There are solutions that would alleviate these challenges and make our roads safer for all. These are laid out by the Cycling for All Campaign. I would push for their implementation throughout the city.

The Cycling for All Campaign is also advocating for decision-makers to provide funding for walking and cycling amounting to at least 20 percent of the capital budget for transport every year. I just took a quick look at the latest census figures where, in Dublin, 27 percent of people (that is 205,508 people) indicated walking or cycling as their primary means of transport. So 20 percent of the budget seems only fair!

 

I have spent the last five years working with Mary Robinson on climate justice. Local action on climate change and sustainable development is a core motivating factor for my entering this election race. I am pleased and relieved that Dublin City Council is now home to the Dublin Metropolitan Climate Action Regional Office and I will support the work of that team to the hilt. There are dedicated people doing hard work in the name of climate action in Dublin already, including Codema, the energy efficiency agency, and they need to be fully resourced to realise the ambition of the Dublin local authorities' Climate Change Action Plans which were recently published for consultation.

I want to see Dublin become recognised as a global leader on climate action. Within the next three years, I want to see the city established as a leading member of the Compact of Mayors, the world’s largest cooperative effort among mayors and city officials to reduce greenhouse gas emissions and climate risks in cities. I also want Dublin to become a member of the C40 Cities network – a group of cities globally that are taking bold climate action, leading the way towards a healthier and more sustainable future.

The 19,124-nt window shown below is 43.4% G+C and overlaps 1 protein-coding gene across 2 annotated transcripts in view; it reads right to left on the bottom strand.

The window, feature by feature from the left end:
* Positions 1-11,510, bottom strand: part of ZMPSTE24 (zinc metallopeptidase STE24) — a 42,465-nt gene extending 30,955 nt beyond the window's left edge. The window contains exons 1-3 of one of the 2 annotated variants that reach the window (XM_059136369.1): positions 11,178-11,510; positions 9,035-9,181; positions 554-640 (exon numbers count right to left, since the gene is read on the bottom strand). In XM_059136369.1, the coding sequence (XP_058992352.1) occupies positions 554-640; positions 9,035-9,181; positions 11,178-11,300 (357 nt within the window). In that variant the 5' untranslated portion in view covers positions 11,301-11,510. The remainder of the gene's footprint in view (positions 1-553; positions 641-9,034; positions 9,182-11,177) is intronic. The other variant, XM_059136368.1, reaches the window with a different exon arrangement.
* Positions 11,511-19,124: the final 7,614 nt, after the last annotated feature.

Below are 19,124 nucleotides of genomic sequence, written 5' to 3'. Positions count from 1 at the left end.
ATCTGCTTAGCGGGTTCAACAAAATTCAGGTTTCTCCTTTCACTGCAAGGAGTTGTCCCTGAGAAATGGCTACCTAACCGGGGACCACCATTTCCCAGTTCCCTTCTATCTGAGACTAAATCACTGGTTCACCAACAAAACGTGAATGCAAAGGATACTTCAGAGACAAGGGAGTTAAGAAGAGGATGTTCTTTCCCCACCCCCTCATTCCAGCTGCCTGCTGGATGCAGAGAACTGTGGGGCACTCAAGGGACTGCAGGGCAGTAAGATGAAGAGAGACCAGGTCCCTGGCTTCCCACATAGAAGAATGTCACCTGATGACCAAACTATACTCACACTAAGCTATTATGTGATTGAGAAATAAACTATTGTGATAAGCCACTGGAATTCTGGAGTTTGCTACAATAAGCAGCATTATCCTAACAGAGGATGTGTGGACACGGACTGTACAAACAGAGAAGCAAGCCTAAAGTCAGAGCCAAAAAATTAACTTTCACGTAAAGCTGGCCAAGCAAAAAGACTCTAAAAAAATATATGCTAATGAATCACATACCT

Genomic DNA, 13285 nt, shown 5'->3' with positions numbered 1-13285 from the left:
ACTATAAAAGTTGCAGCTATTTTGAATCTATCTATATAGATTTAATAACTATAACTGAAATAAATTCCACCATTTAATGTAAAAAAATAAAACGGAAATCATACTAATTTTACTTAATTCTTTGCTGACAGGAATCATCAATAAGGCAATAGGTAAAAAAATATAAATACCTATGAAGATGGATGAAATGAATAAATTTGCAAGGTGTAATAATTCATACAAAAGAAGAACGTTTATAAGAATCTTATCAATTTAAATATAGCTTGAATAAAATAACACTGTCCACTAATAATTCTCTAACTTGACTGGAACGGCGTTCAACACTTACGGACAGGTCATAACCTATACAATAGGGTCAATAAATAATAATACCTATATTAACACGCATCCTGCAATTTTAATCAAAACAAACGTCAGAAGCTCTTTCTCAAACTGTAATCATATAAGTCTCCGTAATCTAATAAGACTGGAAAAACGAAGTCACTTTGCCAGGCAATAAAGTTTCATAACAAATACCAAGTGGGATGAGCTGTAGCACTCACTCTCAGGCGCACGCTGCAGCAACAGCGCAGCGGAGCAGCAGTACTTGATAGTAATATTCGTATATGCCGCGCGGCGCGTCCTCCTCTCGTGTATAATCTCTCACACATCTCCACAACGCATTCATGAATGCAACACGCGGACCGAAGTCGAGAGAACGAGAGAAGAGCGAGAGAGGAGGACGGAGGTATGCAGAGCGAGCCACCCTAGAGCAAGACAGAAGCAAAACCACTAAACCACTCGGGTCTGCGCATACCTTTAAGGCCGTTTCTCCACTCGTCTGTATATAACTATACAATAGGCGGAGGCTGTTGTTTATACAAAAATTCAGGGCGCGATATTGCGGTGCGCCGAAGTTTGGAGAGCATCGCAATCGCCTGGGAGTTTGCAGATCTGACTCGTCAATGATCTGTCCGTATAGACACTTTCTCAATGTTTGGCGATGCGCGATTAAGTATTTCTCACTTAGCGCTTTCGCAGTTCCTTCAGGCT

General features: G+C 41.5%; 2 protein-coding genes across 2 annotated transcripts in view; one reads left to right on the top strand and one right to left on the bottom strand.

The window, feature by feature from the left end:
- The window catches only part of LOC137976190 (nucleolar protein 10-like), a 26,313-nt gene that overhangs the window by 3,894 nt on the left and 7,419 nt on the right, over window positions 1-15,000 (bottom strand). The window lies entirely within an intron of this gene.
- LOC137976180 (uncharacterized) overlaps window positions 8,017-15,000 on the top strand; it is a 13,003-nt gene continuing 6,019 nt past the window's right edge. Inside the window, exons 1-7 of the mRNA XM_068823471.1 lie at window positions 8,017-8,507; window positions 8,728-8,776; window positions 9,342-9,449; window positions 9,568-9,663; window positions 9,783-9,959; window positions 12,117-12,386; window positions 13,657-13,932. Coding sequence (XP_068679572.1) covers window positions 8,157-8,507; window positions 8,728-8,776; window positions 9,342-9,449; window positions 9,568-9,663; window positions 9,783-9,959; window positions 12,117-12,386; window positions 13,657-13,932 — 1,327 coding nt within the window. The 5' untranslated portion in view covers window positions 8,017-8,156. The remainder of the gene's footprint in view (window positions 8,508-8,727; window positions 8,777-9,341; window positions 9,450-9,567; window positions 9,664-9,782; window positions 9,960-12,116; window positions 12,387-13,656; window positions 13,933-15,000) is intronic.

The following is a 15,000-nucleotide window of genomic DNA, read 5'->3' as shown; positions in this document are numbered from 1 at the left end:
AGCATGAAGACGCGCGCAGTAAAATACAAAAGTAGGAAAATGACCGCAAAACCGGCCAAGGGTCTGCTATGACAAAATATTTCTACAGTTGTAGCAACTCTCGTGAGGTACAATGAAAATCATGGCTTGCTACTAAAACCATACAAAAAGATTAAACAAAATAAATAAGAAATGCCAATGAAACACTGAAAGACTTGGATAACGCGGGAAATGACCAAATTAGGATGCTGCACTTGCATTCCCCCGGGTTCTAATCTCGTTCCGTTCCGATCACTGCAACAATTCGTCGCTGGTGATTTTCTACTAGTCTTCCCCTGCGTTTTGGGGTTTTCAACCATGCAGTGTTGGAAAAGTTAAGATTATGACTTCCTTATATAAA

By working with, and listening to, communities, Dublin City Council can ensure that local climate action is effective and delivers tangible benefits to the people living in the city – benefits like reduced heating and electricity bills; safer, cleaner transport systems; and a greater supply of fresh, locally sourced produce.

I would like to see the establishment of local assemblies on climate action and sustainable development, to allow the public to learn about, and contribute to, the fight against climate breakdown. In Phibsborough, I have been working with the Ladder to run a new initiative that is helping the community take local action to tackle global challenges. One night a week for the next six weeks, the public will come together to work on three projects focused on enhancing the local environment and the local community. The best thing is, anyone can take part.